Grow Up on PS4
Grow Up is a sequel that nobody really saw coming. Early last year, Grow Home impressed the hell out of us with its small scale fun and the bumbling charm of B.U.D., but it didn’t feel like a game that begged for a follow-up.
But, here we are with Grow Up, which takes every mechanic from its predecessor and says, “Let’s do more of that, but bigger.” This time around, B.U.D.’s M.O.M. ship has crash landed on a new planet with its various pieces scattered around in need of collecting and rebuilding.
The main conceit is simple and familiar from the first game, but it’s really all you need to kick-start your adventure. What Grow Up really brings to the table is a far-expanded tool set and a larger world to explore. B.U.D. can now scan any new planet he finds and then grow plants at his leisure. Most of the plants serve the function of propelling or pushing B.U.D. around the world, which is especially handy when the game’s molasses-speed climbing is bringing you down.
Other than a few more small upgrades, like B.U.D.’s new ball form for speed traversal, Grow Up is a very similar game to Grow Home, and that’s a good thing.
Returning also are the Starfruit plants that must be rodeo-ed into floating cliffs to grow the main vine. These sections are as enjoyable as ever, but don’t feel as needed with the game’s more open-world nature this time around. They felt like side quests, as opposed to the very focused goals of Grow Home.
That sentiment is compatible with most of Grow Up. You never have one focused goal, like Grow Home’s conceit of “keep climbing up.” Instead, the entire planet is littered with smaller conquests of climbing, platforming, and never-ending collectible crystals. The game is best enjoyed when just wondering around and taking on a dedicated task when it makes sense.
The addition of P.O.D. (B.U.D.’s satellite friend who takes on the role of the in-game map) is great, as they’ll often point out nearby ship parts or power-ups around the player. Being able to take on one thing at a time prevents getting overwhelmed, which feels possible in a world with zero direction.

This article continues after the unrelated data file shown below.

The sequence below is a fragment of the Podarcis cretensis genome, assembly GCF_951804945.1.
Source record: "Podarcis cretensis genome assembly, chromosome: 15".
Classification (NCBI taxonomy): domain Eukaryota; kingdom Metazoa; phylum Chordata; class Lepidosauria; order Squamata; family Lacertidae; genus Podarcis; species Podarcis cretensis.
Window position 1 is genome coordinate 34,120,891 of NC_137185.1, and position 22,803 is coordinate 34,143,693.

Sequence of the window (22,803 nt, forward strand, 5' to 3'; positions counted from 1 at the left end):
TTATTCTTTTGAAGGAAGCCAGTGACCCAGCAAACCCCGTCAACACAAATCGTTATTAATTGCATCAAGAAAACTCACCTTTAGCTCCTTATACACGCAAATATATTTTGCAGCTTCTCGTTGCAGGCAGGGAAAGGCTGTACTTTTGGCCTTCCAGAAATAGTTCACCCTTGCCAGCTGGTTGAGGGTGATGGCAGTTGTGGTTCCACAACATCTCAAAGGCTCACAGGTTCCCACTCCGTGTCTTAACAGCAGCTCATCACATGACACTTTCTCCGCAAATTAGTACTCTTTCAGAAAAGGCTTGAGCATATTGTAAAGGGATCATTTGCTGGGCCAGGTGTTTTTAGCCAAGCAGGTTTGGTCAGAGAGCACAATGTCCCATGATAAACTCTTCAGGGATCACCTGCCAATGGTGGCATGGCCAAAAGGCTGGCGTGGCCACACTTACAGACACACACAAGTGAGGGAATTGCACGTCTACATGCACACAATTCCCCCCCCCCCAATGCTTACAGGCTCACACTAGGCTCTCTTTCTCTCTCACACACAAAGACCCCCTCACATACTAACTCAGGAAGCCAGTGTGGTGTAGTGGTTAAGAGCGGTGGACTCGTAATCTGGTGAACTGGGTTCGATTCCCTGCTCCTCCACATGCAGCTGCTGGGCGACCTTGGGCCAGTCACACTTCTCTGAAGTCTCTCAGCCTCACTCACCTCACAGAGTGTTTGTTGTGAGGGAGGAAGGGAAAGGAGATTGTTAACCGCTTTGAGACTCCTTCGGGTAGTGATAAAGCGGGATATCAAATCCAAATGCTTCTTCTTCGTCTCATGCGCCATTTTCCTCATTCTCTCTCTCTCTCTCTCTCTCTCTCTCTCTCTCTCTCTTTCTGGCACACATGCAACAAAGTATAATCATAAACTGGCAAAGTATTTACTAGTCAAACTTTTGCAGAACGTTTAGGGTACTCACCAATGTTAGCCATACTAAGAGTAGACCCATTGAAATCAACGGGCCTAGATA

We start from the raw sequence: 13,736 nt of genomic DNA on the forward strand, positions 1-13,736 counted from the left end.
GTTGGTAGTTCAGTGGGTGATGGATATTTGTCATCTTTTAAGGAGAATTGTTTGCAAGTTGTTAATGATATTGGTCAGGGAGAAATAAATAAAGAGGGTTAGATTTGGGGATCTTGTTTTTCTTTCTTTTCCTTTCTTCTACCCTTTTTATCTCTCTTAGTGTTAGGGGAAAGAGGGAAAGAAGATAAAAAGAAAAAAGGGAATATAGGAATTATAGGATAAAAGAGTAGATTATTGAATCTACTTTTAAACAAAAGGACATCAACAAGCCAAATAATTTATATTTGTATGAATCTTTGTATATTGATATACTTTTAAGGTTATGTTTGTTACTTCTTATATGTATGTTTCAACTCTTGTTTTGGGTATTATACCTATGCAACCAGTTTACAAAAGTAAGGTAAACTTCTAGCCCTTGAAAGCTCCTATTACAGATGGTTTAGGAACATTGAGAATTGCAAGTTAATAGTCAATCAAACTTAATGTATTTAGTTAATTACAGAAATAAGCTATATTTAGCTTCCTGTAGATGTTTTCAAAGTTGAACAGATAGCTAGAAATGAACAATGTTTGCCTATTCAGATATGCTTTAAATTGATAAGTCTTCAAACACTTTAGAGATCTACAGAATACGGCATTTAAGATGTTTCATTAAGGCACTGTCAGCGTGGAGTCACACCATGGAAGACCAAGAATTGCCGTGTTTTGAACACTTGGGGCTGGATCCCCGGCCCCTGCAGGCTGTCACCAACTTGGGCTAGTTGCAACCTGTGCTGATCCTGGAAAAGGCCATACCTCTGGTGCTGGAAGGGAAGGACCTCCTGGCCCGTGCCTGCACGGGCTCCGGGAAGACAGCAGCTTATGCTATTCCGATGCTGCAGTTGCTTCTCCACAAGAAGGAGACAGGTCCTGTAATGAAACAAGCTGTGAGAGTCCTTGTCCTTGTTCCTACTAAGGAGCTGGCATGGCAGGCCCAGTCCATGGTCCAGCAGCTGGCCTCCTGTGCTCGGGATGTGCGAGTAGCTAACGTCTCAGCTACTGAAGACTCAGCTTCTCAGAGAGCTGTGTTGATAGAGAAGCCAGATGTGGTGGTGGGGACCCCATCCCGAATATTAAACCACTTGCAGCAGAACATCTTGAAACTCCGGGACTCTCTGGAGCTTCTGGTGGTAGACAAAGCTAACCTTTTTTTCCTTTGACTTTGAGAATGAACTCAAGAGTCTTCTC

Everything that was fun in Grow Home is still fun here, including the simple charm of climbing one grasp at a time. But at the same time, the novelty of the game’s physics-based platforming is definitely diminished, especially when similar issues from the last game rear their head in Grow Up. I would still find myself occasionally falling from a handhold for no reason, a bug that feels far less excusable when the consequence of falling can often be an extra five minutes spent climbing back up to where you were. There’s an undeniable thrill to free-climbing at amazing heights, but that thrill just deforms to frustration when you unfairly fall back to the surface.
The other larger issue in the game is one that didn’t feel like a big deal in Grow Home, but is made one in Grow Up. The optional P.O.D. challenges put B.U.D.’s flying and platforming skills to the test, having to jump through hoops in the allotted time. Some of these are mostly entirely unbearable, because Grow Up’s bumbling physics almost guarantee something will go wrong, no matter how careful you’re being. The game’s mechanics are great and charming at a casual pace, but don’t have the precision needed for a fair time trial.
You can “finish” Grow Up in a few short hours, but it’s a really a game that begs to be completed 100%. Aside from the 40 P.O.D. challenges, there’s also 150 crystals embedded in terrain that can be collected for upgrades to B.U.D.’s battery power and jetpack, which mostly serve to make flying around looking for MORE crystals less of a hassle. It’s busy work, but therapeutic busy work accompanied by some beautiful world design and the cuteness of robotic beeps and boops.
The best sequels improve from its predecessors in every important way, and this is sometimes true in Grow Up, but it’s mostly more of the same in a bigger space. That isn’t a bad thing, because it’s a ton of fun, but I was left with a sense of finality for B.U.D. and friends. It’s a wonderful thing that we live in a world in which Grow Home gets its big sequel, and we have one more great game because of it.
Score: 3.5/5 – Fair